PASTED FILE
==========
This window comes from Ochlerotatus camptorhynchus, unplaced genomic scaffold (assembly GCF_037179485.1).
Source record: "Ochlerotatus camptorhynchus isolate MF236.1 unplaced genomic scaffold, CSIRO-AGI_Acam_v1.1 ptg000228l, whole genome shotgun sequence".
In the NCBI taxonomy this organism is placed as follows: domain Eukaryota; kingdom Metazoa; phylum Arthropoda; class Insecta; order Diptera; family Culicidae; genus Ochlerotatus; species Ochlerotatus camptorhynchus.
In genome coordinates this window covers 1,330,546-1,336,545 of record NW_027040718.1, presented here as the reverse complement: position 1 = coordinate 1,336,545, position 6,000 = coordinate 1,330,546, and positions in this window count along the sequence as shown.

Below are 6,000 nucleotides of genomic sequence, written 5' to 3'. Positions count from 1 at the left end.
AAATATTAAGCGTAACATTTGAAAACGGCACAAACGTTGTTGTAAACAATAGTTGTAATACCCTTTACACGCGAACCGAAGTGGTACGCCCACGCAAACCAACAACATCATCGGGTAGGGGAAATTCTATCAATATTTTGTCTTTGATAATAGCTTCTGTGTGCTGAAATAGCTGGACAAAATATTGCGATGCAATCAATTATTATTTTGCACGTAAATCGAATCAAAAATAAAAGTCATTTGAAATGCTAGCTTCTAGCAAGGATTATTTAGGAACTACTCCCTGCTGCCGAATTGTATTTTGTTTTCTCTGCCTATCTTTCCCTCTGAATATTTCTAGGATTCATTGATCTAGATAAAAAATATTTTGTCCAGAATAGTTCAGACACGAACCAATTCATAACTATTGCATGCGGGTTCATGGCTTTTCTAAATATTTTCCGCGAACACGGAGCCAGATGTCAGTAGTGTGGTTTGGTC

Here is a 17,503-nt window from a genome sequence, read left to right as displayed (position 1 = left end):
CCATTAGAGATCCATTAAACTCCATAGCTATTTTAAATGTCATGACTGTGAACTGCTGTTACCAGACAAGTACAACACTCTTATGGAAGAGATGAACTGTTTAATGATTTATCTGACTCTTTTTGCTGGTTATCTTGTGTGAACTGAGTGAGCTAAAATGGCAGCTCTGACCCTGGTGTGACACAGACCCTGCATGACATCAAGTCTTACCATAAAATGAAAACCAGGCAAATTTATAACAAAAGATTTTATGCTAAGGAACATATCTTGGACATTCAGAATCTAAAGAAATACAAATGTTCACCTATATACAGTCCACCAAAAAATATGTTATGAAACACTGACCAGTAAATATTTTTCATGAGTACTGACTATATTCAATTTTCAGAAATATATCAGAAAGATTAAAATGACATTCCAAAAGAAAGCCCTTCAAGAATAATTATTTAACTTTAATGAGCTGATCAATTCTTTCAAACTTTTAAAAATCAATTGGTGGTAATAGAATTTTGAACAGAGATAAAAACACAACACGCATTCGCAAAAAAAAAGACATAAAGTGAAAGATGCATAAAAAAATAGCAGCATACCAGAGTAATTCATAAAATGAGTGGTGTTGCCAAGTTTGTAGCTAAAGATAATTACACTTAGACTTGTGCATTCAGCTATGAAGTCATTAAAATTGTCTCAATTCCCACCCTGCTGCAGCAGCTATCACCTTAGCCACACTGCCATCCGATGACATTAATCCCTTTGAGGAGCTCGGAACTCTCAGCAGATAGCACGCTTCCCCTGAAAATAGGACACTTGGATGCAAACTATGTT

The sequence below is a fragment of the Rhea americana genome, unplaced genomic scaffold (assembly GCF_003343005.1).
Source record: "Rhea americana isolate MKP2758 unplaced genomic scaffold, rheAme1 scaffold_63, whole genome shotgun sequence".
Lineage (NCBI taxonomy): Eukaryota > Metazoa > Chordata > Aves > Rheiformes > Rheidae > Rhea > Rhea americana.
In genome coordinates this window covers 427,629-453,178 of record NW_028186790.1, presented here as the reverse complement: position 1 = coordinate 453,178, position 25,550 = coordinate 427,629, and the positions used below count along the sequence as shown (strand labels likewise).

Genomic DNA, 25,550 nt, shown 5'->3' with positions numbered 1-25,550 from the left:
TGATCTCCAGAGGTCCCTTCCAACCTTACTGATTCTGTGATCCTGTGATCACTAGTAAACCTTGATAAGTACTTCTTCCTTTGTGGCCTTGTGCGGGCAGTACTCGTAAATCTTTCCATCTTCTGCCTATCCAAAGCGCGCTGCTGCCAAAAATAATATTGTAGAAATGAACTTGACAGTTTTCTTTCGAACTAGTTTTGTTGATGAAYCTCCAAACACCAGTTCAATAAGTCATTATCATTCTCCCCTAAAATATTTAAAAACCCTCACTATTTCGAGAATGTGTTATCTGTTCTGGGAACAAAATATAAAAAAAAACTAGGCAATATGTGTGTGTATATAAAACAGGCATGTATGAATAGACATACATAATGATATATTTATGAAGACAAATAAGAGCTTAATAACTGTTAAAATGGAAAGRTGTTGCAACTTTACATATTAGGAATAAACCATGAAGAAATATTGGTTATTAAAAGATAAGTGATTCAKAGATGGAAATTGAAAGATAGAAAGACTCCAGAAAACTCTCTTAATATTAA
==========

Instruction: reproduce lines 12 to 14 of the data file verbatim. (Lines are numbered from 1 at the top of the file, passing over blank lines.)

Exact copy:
In genome coordinates this window covers 427,629-453,178 of record NW_028186790.1, presented here as the reverse complement: position 1 = coordinate 453,178, position 25,550 = coordinate 427,629, and the positions used below count along the sequence as shown (strand labels likewise).

Genomic DNA, 25,550 nt, shown 5'->3' with positions numbered 1-25,550 from the left:
TGATCTCCAGAGGTCCCTTCCAACCTTACTGATTCTGTGATCCTGTGATCACTAGTAAACCTTGATAAGTACTTCTTCCTTTGTGGCCTTGTGCGGGCAGTACTCGTAAATCTTTCCATCTTCTGCCTATCCAAAGCGCGCTGCTGCCAAAAATAATATTGTAGAAATGAACTTGACAGTTTTCTTTCGAACTAGTTTTGTTGATGAAYCTCCAAACACCAGTTCAATAAGTCATTATCATTCTCCCCTAAAATATTTAAAAACCCTCACTATTTCGAGAATGTGTTATCTGTTCTGGGAACAAAATATAAAAAAAAACTAGGCAATATGTGTGTGTATATAAAACAGGCATGTATGAATAGACATACATAATGATATATTTATGAAGACAAATAAGAGCTTAATAACTGTTAAAATGGAAAGRTGTTGCAACTTTACATATTAGGAATAAACCATGAAGAAATATTGGTTATTAAAAGATAAGTGATTCAKAGATGGAAATTGAAAGATAGAAAGACTCCAGAAAACTCTCTTAATATTAA